Zander Venezia, one of Barbados’ most talented junior pros and six time national champion, represented the island for the last three years in the Azores, California and Ecuador. He would have represented his country in Japan this year but a tragic surfing accident on September 6 cut the promising surfer’s time short.
His parents Louis and Lisa Venezia, along with his sister Bella, sat down with Barbados TODAY at their St.Thomas home sharing candidly on the life and legacy of Zander, who was an avid competitor among the Pro Junior and Qualifying Series (QS) ranks and whose career, just before his death, was just beginning to take on a wave of its own.
“For Zander, the water was a second home to him and he surfed every day particularly in these last few years. Zander would surf most mornings before school and then he would surf after school. Many times he wouldn’t even come home but he would go from school straight to beach,” his parents said.
The 16 year old St Michael student still managed to create the perfect balance between surfing and school. “He knew that if he didn’t keep his grades up, he would not be allowed to travel for surfing and so he was a great student, he didn’t just scrape by at school, he performed well and he truly enjoyed Maths, he got a Grade 1 with distinction in Maths when he was in 4th form,” they said.
Speaking proudly of Zander’s achievements was his dad Louis who accompanied him to the majority of his competitions. “In the Azores, we participated in the International Surfing Association ISA World Championship and we finished 19th in the world, out of 144. The year prior to that in California, Barbados finished 12th, which was the best result Barbados has ever had,”
Louis said, noting the last two years had definitely been Zander’s highlight in international surfing, outside of Barbados.
He also noted that Zander was the only Barbadian to ever win the National Scholastic Surfing Association Open Junior Championship, which he won in 2016, becoming the second Caribbean national to do so in over 30 years.
Louis, a proud dad, beamed as he recounted some of the many achievements attained by his son. He shared with Barbados TODAY his undoubtedly fondest memory with Zander.
“Definitely when he won the National Scholastics, because I remember always telling Zander ‘If you work hard you’re going to get noticed’, because coming from Barbados, you really need to win convincingly to be able to win and every time he would come third or second, consistently making finals but never winning, and when he finally won, I was so proud because he was winning from the first wave, each heat and he won it convincingly.”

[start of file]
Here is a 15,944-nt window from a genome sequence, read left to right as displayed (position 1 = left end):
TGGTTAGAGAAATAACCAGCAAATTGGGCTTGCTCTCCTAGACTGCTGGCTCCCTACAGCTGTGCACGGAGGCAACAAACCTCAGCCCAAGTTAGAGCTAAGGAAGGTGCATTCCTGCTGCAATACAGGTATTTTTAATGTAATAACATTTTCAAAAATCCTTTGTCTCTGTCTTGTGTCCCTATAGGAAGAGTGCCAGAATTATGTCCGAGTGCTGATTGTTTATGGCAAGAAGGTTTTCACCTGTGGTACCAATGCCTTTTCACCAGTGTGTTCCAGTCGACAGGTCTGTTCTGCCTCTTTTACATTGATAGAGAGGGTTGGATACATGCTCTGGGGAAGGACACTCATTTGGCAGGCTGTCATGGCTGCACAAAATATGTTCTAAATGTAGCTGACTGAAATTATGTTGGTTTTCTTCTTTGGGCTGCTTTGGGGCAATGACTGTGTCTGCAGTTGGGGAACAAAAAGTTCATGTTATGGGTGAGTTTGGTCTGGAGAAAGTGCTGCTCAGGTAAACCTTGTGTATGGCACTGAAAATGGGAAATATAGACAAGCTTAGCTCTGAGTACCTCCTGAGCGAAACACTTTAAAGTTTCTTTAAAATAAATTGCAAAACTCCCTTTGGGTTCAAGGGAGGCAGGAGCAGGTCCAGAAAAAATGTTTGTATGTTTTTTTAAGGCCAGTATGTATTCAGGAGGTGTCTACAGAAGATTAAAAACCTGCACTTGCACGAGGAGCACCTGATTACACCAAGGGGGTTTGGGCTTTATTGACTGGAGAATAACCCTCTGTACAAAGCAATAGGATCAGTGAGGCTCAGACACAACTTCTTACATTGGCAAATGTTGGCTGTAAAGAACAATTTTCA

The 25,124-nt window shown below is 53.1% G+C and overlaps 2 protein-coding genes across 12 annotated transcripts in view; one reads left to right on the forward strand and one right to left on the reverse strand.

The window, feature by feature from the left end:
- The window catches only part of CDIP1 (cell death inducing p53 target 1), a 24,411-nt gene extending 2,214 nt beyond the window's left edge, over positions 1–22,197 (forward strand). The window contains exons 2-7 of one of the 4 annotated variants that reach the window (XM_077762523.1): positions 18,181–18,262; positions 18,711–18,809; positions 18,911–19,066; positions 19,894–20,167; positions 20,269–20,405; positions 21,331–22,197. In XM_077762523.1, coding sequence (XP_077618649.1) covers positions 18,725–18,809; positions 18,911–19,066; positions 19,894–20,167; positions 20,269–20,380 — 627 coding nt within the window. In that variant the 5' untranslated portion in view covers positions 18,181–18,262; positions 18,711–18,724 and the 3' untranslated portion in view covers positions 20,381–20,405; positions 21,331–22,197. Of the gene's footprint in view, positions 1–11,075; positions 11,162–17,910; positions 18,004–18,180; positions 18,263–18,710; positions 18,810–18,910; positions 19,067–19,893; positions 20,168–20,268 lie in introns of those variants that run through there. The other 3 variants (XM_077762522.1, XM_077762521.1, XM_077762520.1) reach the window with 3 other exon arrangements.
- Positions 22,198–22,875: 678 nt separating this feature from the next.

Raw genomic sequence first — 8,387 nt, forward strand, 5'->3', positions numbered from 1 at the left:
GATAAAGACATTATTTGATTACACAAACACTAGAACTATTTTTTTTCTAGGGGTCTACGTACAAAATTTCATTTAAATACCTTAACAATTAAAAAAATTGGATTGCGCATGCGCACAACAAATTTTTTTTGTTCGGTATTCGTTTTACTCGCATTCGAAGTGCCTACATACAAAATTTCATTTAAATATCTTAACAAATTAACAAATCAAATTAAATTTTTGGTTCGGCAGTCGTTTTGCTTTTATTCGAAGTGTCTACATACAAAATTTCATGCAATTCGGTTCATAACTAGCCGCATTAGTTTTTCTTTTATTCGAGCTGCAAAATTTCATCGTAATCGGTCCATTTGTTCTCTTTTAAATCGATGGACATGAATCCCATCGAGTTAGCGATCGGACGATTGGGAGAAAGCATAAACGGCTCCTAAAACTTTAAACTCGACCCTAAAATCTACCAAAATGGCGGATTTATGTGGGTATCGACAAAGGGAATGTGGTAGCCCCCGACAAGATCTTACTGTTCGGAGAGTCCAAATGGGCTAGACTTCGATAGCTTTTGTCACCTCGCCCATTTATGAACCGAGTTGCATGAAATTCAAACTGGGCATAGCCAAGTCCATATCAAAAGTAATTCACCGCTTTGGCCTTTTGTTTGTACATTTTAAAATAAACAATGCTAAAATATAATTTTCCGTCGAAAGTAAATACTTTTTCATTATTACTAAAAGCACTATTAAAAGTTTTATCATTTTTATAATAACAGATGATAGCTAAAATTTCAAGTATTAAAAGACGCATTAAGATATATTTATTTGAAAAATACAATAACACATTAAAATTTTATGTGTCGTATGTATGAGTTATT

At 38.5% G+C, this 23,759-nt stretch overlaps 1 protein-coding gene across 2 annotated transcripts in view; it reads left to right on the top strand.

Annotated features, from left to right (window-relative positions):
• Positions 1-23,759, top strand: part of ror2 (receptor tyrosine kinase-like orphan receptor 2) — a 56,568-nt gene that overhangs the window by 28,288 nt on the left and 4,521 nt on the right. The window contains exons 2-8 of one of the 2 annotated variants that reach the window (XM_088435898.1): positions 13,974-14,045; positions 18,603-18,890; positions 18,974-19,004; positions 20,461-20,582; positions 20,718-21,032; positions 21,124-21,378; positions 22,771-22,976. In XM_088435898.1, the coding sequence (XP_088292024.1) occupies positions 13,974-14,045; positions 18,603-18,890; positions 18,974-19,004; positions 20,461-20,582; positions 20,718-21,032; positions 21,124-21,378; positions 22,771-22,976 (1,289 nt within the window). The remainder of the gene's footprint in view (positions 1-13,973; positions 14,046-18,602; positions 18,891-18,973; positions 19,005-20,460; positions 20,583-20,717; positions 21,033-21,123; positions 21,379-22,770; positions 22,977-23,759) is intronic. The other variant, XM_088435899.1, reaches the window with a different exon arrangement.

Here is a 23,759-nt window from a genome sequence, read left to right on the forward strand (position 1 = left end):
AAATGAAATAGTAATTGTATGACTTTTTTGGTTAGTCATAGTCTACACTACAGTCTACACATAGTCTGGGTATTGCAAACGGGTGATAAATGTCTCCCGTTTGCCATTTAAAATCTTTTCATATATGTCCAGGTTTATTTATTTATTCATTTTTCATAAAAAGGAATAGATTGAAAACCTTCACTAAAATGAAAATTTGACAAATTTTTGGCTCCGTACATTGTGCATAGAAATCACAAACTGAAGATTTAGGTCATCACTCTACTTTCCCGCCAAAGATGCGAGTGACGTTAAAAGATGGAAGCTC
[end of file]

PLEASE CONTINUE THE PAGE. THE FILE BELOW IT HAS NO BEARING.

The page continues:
When asked what were her fondest memories of their son, you could tell it was hard for Lisa to choose. The grieving mother quietly whispered: “Every day with Zander was a good day. Zander was just always so positive and so loving, always happy.”
Zander was the second of their two children and only son. The proud parents said in many ways he completed their family. His sister was brought to tears as memories flooded her mind.
“There are so many good memories with Zander, he was my little brother, and I can’t pinpoint the best memory but the day we went to Canada’s Wonderland is my favourite,” she recalled. “Zander loved roller coasters and I don’t but for some reason I allowed him to talk me into doing one ride and it was amazing and before I knew it, we were trying to do as many as we possibly could and it was just, such a fun day.”
Next to surfing, the humble young man had a heart for people particularly children. It was precisely why all the money from his funeral was donated to the Variety Club, a charity Zander had worked alongside, mom, Lisa, revealed.
Lisa went on: “In July, Zander assisted the Variety Club in a surfing event for disabled children and it was the first time that Zander was able to go and help because in previous years, he was always away when it was held and he was just so excited to go and help.
“He literally smiled all day and in August, I got a random call from the mom of one of the children at that event and she called me because she wanted me to know how great Zander was to her son that day, how her son often talks of Zander and how Zander helped to make her son feel special and if it was possible that Zander could make time to come see him.”
“At the time Zander was away surfing and I called to tell him and Zander immediately knew which little boy I was talking about and he said ‘yes, for sure, when I get home.’”
This charitable background will be a driving factor in the creation of the Zander Venezia Foundation, which will honour the kind-hearted surfer’s legacy by helping disabled and underprivileged children across Barbados.
And while most great surfers get one paddle out, one of surfing’s most hallowed ritual to honour the life of a fallen surfer, Zander got over seven.
“There was a paddle out at the World Games in Japan, four in California and two here at home in Barbados,” Louis said.
He added that the break where the fatal incident happened now has a monument and the local surfing community has renamed that beach as Zeeland.
“To have a wave renamed after a surfer is the highest form of accolade, it doesn’t get much bigger than that,” Louis said.
Zander touched the lives of many during his lifetime. He was memorialized during one of the biggest surfing events, with the World Surf League (WSL) Junior Pro Competition held earlier this year renamed WSL #LivelikeZander Junior Pro in his memory. Zander’s ripple will be felt forever as persons across the world both in and outside the surfing community #LiveLikeZander.